The Fatal Design Flaw Of Mitsubishi Ki-109 – It’s Not What You Might Think
The introduction of the B-29 Superfortress immediately became the biggest threat to Imperial Japan when it debuted. Suddenly this new bomber was within the range of the Japanese mainland, dropping incendiary bombs that burned cities to the ground. Japan needed to do something about the B-29 and so they turned to a new heavy fighter, the Mitsubishi Ki-109.
Based off of the Mitsubishi Ki-67, the Ki-109 functioned in an interceptor role rather than the bomber role of its predecessor. Initially planned for nighttime attacks on bombers the Ki-109 would operate in pairs, one of the planes aiming a searchlight while the other attacks.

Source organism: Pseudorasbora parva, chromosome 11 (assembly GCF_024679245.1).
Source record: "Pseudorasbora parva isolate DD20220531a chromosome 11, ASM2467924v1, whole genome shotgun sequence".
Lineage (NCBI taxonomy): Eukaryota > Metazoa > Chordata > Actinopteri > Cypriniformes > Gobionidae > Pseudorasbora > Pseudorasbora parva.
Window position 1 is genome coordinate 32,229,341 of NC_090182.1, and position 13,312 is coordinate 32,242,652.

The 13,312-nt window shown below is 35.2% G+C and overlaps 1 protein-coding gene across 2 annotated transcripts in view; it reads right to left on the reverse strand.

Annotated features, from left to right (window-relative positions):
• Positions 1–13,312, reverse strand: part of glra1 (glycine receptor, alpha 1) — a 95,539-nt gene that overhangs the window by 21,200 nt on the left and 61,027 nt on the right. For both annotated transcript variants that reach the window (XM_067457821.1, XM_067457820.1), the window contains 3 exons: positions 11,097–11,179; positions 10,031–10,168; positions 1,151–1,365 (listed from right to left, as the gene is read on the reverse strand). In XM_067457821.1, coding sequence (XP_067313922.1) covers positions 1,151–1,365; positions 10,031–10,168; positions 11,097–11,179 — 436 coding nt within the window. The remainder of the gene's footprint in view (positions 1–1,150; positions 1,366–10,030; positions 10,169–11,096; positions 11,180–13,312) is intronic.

However, the Ki-109 had one main flaw in its design. Although the Ki-109 was certainly capable of destroying a B-29 Superfortress, it wasn’t capable of reaching them. Due to resource limitations in Japan later in the war, the Ki-109s were fitted with standard engines rather than the more powerful engines of Ki-67s.
Ki-109s simply couldn’t fly to the altitude of B-29 bombers to attack them. Designed for a purpose but sadly to some oversights, the Mitsubishi Ki-109 would never realize its full potential in aerial combat. Sadly footage of the Ki-109 is rather scarce but you can see this clip of the Ki-64 in flight to get a rough idea of how they few.